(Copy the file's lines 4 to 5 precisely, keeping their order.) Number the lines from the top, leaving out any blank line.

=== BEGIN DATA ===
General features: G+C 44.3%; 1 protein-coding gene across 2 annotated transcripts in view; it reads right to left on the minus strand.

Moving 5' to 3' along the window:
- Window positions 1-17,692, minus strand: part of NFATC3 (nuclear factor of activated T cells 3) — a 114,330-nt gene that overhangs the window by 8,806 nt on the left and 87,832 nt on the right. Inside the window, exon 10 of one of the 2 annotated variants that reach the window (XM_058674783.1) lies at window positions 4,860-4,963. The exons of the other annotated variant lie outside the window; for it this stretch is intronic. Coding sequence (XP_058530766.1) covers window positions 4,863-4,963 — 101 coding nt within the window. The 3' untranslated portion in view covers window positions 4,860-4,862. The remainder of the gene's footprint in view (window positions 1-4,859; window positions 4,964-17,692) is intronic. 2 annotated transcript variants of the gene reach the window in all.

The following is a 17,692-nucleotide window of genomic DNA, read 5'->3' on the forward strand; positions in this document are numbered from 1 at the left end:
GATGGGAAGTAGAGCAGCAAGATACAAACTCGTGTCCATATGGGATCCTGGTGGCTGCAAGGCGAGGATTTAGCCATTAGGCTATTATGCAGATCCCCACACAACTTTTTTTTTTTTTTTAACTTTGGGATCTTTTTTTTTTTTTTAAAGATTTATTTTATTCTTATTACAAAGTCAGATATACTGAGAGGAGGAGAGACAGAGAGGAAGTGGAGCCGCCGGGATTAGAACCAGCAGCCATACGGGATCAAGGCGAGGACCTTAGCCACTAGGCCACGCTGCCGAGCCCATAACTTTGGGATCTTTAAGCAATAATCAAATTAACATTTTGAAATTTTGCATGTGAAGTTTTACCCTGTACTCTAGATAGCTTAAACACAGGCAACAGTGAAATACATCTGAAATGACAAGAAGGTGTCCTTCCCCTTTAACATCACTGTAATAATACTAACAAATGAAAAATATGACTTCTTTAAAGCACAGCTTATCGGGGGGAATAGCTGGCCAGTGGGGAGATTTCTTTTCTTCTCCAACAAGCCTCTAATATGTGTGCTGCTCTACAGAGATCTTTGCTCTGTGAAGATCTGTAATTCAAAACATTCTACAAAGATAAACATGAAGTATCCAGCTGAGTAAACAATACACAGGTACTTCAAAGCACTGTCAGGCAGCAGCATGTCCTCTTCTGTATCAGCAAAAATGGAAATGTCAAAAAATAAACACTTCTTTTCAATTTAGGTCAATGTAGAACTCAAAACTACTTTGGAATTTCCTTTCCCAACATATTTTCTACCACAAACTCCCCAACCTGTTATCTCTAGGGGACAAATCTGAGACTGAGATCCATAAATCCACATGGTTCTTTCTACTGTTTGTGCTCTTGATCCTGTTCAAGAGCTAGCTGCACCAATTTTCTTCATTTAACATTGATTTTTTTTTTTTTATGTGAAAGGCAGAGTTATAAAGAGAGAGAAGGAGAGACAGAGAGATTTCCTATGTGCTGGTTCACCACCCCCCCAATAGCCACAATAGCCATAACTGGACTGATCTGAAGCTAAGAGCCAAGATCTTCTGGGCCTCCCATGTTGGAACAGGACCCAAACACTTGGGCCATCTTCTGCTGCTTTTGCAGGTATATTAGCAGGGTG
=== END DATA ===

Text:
The following is a 17,692-nucleotide window of genomic DNA, read 5'->3' on the forward strand; positions in this document are numbered from 1 at the left end:
GATGGGAAGTAGAGCAGCAAGATACAAACTCGTGTCCATATGGGATCCTGGTGGCTGCAAGGCGAGGATTTAGCCATTAGGCTATTATGCAGATCCCCACACAACTTTTTTTTTTTTTTTAACTTTGGGATCTTTTTTTTTTTTTTAAAGATTTATTTTATTCTTATTACAAAGTCAGATATACTGAGAGGAGGAGAGACAGAGAGGAAGTGGAGCCGCCGGGATTAGAACCAGCAGCCATACGGGATCAAGGCGAGGACCTTAGCCACTAGGCCACGCTGCCGAGCCCATAACTTTGGGATCTTTAAGCAATAATCAAATTAACATTTTGAAATTTTGCATGTGAAGTTTTACCCTGTACTCTAGATAGCTTAAACACAGGCAACAGTGAAATACATCTGAAATGACAAGAAGGTGTCCTTCCCCTTTAACATCACTGTAATAATACTAACAAATGAAAAATATGACTTCTTTAAAGCACAGCTTATCGGGGGGAATAGCTGGCCAGTGGGGAGATTTCTTTTCTTCTCCAACAAGCCTCTAATATGTGTGCTGCTCTACAGAGATCTTTGCTCTGTGAAGATCTGTAATTCAAAACATTCTACAAAGATAAACATGAAGTATCCAGCTGAGTAAACAATACACAGGTACTTCAAAGCACTGTCAGGCAGCAGCATGTCCTCTTCTGTATCAGCAAAAATGGAAATGTCAAAAAATAAACACTTCTTTTCAATTTAGGTCAATGTAGAACTCAAAACTACTTTGGAATTTCCTTTCCCAACATATTTTCTACCACAAACTCCCCAACCTGTTATCTCTAGGGGACAAATCTGAGACTGAGATCCATAAATCCACATGGTTCTTTCTACTGTTTGTGCTCTTGATCCTGTTCAAGAGCTAGCTGCACCAATTTTCTTCATTTAACATTGATTTTTTTTTTTTTATGTGAAAGGCAGAGTTATAAAGAGAGAGAAGGAGAGACAGAGAGATTTCCTATGTGCTGGTTCACCACCCCCCCAATAGCCACAATAGCCATAACTGGACTGATCTGAAGCTAAGAGCCAAGATCTTCTGGGCCTCCCATGTTGGAACAGGACCCAAACACTTGGGCCATCTTCTGCTGCTTTTGCAGGTATATTAGCAGGGTG